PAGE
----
Dear Abby: I recently made a batch of pancakes for my healthy 14-year-old son using a mix that was in our pantry. He said that they tasted "funny," but ate them anyway. About 10 minutes later, he began having difficulty breathing, and his lips began turning purple. I gave him his allergy pill, had him sit on the sofa and told him to relax. He was wheezing while inhaling and exhaling.

My husband, a volunteer firefighter and EMT, heated up some water, and we had my son lean over the water so the steam could clear his chest and sinuses. Soon his breathing became more regular, and his lips returned to a more normal color.

We checked the date on the box of pancake mix and, to my dismay, found it was very outdated. As a reference librarian at an academic institution, I have the ability to search through many research databases. I did just that and found an article the next day that mentioned a 19-year-old male dying after eating pancakes made with outdated mix. Apparently, the mold that forms in old pancake mix can be toxic!

When we told our friends about my son's close call, we were surprised at the number of people who mentioned that they should check their own pancake mix since they don't use it often, or they had purchased it some time ago. With so many people shopping at warehouse-type stores and buying large sizes of pancake mix, I hope your readers will take the time to check the expiration date on their boxes. — Sue in Wyantskill, N.Y.

Dear Sue: Thank you for the warning. I certainly was not aware that pancake mix could turn moldy and cause an allergic reaction in someone with an allergy to mold — but it's logical. I wonder if the same holds true for cake mix, brownie mix and cookie mix. If so, then a warning should be placed on the box for people like me.

We hear so often about discarding prescription and over-the-counter medications after their expiration dates, but I don't recall warnings about packaged items in the pantry. Heads up, folks!

Dear Abby: My mother has been a prescription drug addict for about 20 years. The problem I'm having is my 2-year-old son loves his "memaw" and wants to go over to her house on a regular basis.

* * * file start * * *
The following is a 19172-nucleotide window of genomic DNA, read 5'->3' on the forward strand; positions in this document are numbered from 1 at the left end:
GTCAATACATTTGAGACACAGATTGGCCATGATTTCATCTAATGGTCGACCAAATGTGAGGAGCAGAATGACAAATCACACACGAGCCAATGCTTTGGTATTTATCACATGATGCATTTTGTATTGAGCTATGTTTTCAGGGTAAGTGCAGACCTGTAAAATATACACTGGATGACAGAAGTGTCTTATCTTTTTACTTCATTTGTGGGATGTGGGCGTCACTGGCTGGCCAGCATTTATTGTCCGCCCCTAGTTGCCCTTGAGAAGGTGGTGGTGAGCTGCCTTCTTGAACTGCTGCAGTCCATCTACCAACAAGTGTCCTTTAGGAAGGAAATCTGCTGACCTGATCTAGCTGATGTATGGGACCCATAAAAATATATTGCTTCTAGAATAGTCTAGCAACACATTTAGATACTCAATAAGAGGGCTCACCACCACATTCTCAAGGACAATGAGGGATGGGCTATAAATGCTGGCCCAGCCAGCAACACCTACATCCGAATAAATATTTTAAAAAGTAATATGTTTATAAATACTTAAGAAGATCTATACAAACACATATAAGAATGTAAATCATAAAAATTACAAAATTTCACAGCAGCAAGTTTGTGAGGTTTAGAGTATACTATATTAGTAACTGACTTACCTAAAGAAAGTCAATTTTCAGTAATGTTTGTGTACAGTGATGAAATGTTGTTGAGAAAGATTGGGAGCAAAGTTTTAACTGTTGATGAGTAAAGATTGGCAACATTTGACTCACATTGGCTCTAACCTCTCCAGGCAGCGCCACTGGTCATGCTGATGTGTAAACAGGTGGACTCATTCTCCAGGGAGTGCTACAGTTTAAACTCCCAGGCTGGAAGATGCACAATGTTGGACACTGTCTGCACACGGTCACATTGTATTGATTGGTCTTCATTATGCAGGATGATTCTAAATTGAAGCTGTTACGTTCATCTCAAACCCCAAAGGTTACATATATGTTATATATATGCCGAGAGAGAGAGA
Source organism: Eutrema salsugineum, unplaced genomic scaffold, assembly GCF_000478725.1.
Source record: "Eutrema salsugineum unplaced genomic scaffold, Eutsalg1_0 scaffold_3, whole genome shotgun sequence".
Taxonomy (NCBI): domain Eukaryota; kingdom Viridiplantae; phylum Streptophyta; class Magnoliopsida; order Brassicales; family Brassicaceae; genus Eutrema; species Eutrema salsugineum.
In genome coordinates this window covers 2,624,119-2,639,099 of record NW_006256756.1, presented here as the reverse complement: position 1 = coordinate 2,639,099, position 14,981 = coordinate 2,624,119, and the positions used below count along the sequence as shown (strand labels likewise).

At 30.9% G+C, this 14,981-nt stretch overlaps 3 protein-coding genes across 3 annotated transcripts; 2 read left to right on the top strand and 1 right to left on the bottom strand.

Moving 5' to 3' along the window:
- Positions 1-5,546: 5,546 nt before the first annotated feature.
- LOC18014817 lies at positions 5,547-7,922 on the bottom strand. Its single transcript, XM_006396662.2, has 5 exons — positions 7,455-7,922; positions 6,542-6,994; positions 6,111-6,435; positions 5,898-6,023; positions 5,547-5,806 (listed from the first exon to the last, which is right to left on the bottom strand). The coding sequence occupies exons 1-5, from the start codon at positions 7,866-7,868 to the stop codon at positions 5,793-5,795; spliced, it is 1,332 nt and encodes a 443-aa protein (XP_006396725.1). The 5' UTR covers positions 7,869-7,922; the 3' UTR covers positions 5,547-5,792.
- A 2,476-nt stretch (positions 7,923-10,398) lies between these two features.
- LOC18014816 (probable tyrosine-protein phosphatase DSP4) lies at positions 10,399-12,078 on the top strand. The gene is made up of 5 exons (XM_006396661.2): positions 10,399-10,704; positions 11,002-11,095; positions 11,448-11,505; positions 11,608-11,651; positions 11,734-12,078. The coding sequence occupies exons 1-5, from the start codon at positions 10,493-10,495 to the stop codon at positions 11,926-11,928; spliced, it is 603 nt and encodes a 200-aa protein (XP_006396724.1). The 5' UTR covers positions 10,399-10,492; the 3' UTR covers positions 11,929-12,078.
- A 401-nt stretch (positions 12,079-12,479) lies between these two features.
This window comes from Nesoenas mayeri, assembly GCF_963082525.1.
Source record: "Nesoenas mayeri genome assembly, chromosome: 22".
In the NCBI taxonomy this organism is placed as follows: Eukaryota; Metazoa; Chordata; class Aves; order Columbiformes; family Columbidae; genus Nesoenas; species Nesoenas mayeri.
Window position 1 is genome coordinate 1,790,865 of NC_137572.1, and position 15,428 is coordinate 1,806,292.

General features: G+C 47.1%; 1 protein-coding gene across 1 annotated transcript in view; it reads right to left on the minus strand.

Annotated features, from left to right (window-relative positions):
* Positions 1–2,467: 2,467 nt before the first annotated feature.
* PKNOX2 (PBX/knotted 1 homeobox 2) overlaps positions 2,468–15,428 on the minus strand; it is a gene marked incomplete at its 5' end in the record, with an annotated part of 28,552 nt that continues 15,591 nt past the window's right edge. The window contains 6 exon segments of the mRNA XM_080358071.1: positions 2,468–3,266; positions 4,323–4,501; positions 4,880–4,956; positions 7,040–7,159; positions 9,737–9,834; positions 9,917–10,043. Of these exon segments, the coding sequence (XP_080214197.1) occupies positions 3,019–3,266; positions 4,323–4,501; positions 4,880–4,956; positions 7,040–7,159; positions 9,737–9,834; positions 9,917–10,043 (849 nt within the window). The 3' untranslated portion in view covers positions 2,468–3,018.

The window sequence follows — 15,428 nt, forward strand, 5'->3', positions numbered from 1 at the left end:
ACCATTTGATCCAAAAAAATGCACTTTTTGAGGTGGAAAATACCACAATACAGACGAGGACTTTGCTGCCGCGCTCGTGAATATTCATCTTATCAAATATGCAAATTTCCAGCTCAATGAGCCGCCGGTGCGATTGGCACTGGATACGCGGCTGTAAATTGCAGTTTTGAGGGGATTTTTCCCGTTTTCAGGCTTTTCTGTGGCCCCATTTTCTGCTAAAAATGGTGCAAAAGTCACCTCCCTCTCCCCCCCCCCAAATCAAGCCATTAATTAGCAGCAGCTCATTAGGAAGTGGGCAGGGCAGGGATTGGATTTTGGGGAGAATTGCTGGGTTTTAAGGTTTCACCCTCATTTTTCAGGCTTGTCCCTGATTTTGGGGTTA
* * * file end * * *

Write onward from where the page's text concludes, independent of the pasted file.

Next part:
When Mother is off the pills, she's a great parent and a fantastic and loving grandmother. When she's on the pills, she becomes a different person, and I don't want to subject my son to the things I witnessed as a child. She becomes very abusive when she's not sober. She also does things like slur her words and pass out.

Rehab doesn't work for her. She has been at least 20 times.

My son does not understand her actions. He thinks I am being mean when I tell him we can't go over there.

I have threatened my mother that she won't see her grandson if this behavior continues. She doesn't seem to care. In recent months she has been on methadone, trying to kick the habit but has substituted methadone for the pills. Have you any suggestions? — "Mean Mommy" in N. Carolina

Dear "Mean Mommy": Unless your mother is buying her methadone on the illicit market, she is on a program and under supervision — which is a good thing. If you see evidence that she is a danger to your child, then it is your duty to cut off the contact. However, my addiction experts advise that you do not "threaten" unless you are prepared to follow through. (And you may need counseling yourself in order to stick by your word.)

Dear Abby is written by Abigail Van Buren, also known as Jeanne Phillips, and was founded by her mother, Pauline Phillips. Write Dear Abby at or P.O. Box 69440, Los Angeles, CA 90069. © Universal Press Syndicate